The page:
The humor in this book is not overdone, but gives the reader a break from some of the drudgery that the main characters have to work through. That said, the actual 'mutiny' is, in of itself, almost a sidebar for the plot of the story.
What you get with "The Caine Mutiny" is something that is extremely well-written along with a first-rate narration.
I am the most amazing version of myself that I have ever met.
There are very few authors on this planet that can tell a masterful and engaging story while simultaneously teaching world history. Herman Wouk is one of these rare few. His stories are powerful, interconnected, and beautifully written; the listener not only feels a part of the narrative but also gains a certain affection for the characters.
The Caine Mutiny is not Wouk's finest work. I'll reserve that honor for some of his later works. That being said, the Mutiny is a fantastic story of love, hate, jealousy, and all of the complexities of thought an emotion experienced by a young sailor during World War II.
Any story from Herman Wouk will entertain and enlighten, and Tha Caine mutiny delivers on both accounts.
'The Caine Mutiny' has always been a favourite WWII yarn of mine. Along with Wouk's other two period pieces, 'The Winds of War' and 'War and Remembrance', he has preserved a slice of human time, a soap bubble for those of us who weren't 'there' to experience it for ourselves.
Not only recording the historical elements, the true strength of the tale to me is that it gives me a glimpse into the social structure and interactions of the era, even down to the speech patterns and colloquialisms that make the experience so much richer.
And it wouldn't have been nearly as effective without Kevin Pariseau's extraordinarily skilled performance. Pariseau can convey everything from strong emotion to subtle nuance of character, even -- or especially -- those of the distaff side, something that many male readers seem to somewhat struggle with.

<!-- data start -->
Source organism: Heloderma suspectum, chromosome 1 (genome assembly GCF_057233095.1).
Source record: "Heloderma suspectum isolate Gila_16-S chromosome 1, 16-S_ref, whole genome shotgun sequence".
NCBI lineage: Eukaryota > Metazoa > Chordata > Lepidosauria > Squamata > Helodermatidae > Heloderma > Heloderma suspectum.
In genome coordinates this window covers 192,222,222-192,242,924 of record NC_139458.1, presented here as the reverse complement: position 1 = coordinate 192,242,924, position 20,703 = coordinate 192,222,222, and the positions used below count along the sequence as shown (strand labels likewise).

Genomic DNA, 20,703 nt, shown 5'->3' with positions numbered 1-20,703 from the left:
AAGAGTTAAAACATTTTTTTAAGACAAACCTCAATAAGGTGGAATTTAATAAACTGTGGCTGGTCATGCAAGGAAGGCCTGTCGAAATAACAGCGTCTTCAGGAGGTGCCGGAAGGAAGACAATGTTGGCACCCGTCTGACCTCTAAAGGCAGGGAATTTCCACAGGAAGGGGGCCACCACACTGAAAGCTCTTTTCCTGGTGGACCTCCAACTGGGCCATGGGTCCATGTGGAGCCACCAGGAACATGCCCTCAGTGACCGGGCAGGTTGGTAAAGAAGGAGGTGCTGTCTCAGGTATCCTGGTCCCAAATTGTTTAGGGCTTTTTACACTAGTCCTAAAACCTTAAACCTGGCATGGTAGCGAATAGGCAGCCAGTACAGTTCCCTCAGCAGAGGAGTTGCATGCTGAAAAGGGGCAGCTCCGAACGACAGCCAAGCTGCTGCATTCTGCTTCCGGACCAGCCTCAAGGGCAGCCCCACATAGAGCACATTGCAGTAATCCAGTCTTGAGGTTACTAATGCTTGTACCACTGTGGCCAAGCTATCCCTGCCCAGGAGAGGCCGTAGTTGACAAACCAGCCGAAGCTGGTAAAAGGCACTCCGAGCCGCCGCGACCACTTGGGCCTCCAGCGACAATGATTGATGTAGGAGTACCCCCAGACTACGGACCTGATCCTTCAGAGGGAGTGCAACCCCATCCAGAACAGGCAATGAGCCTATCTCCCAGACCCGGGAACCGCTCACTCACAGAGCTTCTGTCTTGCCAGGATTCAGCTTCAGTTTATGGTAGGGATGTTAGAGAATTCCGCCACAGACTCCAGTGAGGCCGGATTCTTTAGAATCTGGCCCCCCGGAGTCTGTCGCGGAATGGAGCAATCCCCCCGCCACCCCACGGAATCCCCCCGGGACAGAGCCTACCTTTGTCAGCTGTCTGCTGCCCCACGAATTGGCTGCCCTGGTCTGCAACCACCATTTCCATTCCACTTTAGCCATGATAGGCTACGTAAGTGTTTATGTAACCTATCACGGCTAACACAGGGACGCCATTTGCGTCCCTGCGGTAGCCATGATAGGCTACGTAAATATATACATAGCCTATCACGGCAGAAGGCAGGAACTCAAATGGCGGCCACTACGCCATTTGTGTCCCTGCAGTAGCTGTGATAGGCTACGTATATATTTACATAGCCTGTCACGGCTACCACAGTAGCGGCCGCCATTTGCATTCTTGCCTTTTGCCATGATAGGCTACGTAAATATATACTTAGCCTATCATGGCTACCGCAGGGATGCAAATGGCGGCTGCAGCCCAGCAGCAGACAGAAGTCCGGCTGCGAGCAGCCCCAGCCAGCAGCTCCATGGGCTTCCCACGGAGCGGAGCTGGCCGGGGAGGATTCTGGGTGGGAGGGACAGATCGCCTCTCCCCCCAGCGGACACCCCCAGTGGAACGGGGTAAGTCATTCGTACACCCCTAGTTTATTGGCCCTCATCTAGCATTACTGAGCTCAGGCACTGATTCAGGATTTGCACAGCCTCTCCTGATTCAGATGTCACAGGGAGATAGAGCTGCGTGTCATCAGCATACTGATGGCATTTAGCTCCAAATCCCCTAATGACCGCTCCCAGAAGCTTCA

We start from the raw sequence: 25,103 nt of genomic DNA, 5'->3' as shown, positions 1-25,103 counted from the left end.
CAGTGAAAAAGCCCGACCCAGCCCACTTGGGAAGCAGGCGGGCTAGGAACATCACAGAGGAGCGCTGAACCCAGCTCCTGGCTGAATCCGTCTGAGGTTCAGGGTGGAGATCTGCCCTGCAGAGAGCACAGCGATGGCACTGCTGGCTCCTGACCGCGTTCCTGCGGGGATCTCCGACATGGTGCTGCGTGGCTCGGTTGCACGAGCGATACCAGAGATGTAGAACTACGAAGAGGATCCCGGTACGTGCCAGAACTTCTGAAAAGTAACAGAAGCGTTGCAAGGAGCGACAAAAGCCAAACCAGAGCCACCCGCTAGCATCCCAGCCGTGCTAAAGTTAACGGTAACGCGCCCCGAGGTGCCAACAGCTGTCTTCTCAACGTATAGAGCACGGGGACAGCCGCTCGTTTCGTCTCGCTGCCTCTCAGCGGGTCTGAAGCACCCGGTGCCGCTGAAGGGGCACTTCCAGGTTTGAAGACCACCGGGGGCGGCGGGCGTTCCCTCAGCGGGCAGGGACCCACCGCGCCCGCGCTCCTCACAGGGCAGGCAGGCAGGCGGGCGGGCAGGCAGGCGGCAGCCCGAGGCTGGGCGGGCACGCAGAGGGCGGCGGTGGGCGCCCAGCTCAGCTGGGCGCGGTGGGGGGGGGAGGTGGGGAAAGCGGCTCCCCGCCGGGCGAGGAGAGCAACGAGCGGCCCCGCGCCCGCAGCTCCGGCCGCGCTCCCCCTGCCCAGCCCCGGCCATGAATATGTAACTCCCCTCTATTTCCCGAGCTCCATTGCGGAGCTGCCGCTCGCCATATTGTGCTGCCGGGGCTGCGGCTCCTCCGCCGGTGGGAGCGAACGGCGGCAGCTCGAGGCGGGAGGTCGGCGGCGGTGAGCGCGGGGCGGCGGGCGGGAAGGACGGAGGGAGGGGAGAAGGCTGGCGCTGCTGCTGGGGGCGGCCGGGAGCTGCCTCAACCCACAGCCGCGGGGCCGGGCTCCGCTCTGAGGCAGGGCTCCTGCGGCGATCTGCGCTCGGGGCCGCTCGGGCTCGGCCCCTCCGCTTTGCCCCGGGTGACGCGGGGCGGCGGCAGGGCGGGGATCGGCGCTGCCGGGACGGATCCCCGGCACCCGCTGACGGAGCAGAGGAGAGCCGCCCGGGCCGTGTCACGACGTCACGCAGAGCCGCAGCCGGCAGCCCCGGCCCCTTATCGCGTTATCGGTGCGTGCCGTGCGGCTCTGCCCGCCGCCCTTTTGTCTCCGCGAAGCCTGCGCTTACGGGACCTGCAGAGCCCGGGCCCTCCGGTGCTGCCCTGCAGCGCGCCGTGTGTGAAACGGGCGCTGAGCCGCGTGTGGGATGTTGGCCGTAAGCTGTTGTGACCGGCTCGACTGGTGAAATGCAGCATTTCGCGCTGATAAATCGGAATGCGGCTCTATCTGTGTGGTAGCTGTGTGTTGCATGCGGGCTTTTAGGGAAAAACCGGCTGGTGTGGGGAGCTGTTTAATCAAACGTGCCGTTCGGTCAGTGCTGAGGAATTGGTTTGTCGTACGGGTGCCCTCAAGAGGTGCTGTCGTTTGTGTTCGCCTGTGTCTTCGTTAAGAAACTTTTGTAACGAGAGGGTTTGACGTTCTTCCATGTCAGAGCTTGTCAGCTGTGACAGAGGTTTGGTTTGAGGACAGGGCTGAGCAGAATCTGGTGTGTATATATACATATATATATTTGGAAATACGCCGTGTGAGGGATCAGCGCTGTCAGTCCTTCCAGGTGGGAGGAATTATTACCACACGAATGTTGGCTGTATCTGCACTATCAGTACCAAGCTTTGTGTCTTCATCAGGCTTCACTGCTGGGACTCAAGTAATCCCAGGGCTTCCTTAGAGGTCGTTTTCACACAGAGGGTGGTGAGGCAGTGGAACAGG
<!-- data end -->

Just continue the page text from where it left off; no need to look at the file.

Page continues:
Pariseau's ability to change character through nuance is top drawer, too -- I never had a moment's doubt about who was speaking. He is in complete command of the material.
Pariseau has made me savour all over again Wouk's brilliant writing with his masterful performance. It is much like listening to a previously unknown singer perform a familiar song, and make it a fresh. new, and newly loved again. Bravo!
"a great story about life in the WWII US Navy"
At the core of this story lies the protagonist's passage to manhood that results from his experience of a year on board a rust-bucket mine-sweeper commanded by a crazy captain. The story is quite long and parts of it could have been left out. A vivid picture of life in the US Navy during WWII is painted, and of life at sea in a more general sense. The "mutiny" of the title takes a long time to occur in the story, and is followed by almost as much story in the second half of the book. If you like all things Navy and the action set in WWII, you'll like this (incidentally, there is practically no "action" as far as combat is concerned, making it all the more engaging and realistic).
This was a good book. The good blend of WWII naval action, good characters, love, and courtroom suspense. It was also very even, no long dragging parts.